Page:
All about cycling in the Netherlands
Eindhoven is one of the five nominees to become best Cycling City of the Netherlands in 2014. Chosen from a long-list of 19 municipalities, these five municipalities compete to take over the title of current best cycling city ʼs-Hertogenbosch, which was elected in 2011. I will make a small portrait of all five nominees and in reversed alphabetical order Eindhoven is the fourth after Enschede, Velsen and Zwolle.
I have written about Eindhoven several times before. Its best known cycle landmark must be the Hovenring. A spectacular piece of cycling infrastructure even for the Netherlands. So at first you might think the jury fell for something big, but fortunately that proved not to be the case when I visited the city.
Eindhoven is the 5th largest city in the Netherlands with a population of 220,000 in the city and about 440,000 in the agglomeration. The city grew most because it was home to multinational Philips since its founding in 1891 until 1997 when headquarters were moved to Amsterdam. And the city grew because of Philips in the most literal sense: the company built an entire village with houses for its employees. Many of my relatives worked for Philips since my mother’s side of the family hails from the Eindhoven region.The letters in the name of the well-known football club PSV Eindhoven stand for Philips Sport Club. There was more industry in Eindhoven; tobacco, textile and the city even manufactured cars. But in more recent years DAF has become a brand that only constructs trucks. Nowadays Eindhoven is a high tech city, with a so-called “brainport” which, according to the Intelligent Community Forum (ICF), was the world’s smartest region in 2011. The Financial Times ranks Eindhoven in third place after London and Helsinki, in the overall ranking of its Foreign Direct Investment Index (fDi index).
Eindhoven has a bit of a reputation to be a city for cars. The city centre shopping area is completely car free but right around it the city centre ring is a giant multi-lane one way gyratory. Around the station area the streets for motor traffic are just as wide as they are in Rotterdam. That may be because Eindhoven was also heavily bombed in World War II and it was reconstructed in a similar way. But it has a completely separate cycle network under this network of big roads for motor traffic with cycle tracks that are also extremely wide, just as the roads above them.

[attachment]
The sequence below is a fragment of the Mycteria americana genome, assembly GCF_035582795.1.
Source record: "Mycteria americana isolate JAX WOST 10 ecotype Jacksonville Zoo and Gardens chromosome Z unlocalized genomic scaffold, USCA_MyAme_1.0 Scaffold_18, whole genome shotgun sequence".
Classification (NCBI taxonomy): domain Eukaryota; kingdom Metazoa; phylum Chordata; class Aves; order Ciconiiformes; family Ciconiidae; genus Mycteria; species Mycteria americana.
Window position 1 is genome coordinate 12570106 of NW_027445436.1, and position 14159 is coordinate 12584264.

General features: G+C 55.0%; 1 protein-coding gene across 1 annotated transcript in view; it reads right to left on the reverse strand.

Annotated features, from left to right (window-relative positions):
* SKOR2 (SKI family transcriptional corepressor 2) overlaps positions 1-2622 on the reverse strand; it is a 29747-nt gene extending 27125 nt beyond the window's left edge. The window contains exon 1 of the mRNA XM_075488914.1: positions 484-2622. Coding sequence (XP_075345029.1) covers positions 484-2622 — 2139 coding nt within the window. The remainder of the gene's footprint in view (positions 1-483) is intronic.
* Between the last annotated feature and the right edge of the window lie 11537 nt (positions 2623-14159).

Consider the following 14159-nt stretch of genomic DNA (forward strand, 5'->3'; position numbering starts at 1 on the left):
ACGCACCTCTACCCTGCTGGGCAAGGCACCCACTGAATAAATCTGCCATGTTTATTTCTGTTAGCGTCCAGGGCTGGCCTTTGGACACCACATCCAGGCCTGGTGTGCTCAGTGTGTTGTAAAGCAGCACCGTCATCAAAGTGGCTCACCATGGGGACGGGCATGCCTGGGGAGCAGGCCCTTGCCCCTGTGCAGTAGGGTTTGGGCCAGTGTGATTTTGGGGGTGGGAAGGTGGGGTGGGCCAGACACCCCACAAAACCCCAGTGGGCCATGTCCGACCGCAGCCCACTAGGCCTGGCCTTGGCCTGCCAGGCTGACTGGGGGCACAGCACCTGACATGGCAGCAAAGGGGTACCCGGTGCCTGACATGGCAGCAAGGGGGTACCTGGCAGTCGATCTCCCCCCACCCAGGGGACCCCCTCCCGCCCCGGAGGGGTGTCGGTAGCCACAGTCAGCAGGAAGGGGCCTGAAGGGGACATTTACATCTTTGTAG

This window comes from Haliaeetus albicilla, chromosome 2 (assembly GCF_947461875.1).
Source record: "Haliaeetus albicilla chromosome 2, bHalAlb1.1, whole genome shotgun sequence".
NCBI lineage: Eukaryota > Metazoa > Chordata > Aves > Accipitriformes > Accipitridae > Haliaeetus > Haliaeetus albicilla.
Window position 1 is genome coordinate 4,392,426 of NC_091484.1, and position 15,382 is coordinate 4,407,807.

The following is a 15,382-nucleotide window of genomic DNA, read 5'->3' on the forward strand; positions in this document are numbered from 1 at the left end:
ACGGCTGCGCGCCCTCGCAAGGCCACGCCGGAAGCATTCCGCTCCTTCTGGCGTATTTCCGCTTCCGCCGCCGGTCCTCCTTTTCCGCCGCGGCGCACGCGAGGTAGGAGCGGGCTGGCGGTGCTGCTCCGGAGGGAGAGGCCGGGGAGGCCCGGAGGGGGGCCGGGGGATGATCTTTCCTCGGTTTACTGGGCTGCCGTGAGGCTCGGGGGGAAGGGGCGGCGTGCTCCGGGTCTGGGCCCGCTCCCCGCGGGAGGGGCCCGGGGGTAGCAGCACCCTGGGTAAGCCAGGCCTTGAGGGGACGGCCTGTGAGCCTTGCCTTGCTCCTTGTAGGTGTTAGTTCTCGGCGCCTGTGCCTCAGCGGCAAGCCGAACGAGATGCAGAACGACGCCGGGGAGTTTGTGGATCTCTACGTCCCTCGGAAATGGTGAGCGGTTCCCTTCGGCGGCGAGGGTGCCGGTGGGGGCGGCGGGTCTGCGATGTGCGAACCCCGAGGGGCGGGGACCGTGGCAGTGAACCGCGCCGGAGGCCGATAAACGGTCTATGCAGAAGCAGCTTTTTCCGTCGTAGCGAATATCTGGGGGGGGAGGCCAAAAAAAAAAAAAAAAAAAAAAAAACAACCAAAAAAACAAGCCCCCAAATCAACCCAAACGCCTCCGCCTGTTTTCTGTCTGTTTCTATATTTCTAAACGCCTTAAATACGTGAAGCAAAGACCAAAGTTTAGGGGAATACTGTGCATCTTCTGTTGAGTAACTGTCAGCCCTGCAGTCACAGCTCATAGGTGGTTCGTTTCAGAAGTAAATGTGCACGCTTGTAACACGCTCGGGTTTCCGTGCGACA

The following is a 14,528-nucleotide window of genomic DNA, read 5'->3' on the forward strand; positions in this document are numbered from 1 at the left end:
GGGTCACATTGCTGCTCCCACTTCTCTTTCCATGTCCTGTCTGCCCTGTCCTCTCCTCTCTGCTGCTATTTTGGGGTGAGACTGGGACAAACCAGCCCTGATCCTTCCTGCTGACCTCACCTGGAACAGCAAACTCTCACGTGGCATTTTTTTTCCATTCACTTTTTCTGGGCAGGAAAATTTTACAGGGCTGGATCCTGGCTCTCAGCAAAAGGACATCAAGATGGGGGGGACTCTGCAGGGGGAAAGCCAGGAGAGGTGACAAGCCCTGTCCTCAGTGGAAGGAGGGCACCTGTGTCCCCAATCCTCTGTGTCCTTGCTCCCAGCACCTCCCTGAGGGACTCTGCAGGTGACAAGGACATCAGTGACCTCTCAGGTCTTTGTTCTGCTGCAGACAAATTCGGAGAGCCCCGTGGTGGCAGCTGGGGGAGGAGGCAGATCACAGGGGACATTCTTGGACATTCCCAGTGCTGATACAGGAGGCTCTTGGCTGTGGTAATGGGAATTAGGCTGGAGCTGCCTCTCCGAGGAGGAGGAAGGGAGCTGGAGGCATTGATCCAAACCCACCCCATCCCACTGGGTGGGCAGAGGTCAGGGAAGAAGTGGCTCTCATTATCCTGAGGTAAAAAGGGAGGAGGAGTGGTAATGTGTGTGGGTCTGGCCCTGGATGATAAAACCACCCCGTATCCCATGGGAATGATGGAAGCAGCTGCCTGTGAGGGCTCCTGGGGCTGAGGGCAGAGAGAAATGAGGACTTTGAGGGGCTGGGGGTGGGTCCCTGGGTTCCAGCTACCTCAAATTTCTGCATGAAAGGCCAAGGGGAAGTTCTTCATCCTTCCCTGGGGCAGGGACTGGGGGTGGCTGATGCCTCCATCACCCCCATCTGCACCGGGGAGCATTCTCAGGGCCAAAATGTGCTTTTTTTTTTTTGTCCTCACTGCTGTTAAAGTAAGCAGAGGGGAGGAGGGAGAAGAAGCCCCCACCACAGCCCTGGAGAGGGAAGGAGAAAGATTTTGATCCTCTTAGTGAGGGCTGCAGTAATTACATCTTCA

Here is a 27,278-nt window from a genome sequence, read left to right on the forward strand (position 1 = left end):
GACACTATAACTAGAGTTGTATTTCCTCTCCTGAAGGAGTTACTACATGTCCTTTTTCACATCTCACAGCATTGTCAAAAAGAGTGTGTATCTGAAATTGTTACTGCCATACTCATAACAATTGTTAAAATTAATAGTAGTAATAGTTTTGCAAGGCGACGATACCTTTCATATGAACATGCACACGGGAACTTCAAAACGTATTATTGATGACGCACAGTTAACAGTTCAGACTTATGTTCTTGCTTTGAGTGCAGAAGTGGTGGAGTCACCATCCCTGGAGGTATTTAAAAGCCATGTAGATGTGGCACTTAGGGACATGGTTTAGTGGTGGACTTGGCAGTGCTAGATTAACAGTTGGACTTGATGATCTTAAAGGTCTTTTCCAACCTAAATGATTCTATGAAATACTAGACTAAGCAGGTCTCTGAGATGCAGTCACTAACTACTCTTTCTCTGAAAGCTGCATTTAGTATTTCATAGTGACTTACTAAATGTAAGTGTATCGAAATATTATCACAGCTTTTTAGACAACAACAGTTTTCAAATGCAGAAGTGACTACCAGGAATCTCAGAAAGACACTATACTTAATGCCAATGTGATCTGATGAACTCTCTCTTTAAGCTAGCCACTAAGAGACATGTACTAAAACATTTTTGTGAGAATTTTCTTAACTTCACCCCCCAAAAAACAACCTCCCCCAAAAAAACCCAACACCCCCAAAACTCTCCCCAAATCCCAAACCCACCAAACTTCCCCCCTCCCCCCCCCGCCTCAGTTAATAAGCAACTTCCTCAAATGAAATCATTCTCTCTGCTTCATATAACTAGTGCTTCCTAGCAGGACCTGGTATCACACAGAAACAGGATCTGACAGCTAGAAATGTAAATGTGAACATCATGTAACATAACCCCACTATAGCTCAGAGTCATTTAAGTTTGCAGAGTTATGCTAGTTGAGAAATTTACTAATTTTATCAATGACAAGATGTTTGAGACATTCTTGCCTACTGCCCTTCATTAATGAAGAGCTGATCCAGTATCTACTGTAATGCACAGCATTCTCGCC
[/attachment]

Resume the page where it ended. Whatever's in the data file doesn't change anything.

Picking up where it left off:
As one of the few cities in the Netherlands, Eindhoven has an airport. When I went to Budapest in 2012 for a presentation on Dutch cycling, I cycled to this airport to get on the plane. The cycling parking facility has increased since then, just as the airport did, but it is still not very big and not indoors, something the local branch of the Cyclists’ Union does not think highly of.
The Cyclists’ Union is happy that the city of Eindhoven was nominated to become best cycling city, but they do still have some wishes for improvements. They would like to see:
I fully agree with their first complaint. Compared to many other Dutch cities I cycled in, the waiting times at traffic signals in Eindhoven stand out and not in a good way! But their last complaint seems to be addressed in the new (2013) mobility policy of the city Eindhoven op Weg (Eindhoven en Route). In which the city paints a picture of what the mobility should be like in the long term, in 2040.
The city writes it wants to be a good place for business as well as people and also that it wants a sustainable transport system. In the English summary we read.
This all comes together in the Eindhoven en Route motto: ‘People and places sustainably connected’. From the point of view of mobility, the principle of ‘slow motion – fast forward’ is being applied. Wherever possible, pedestrians, cyclists and public transport will be given primacy.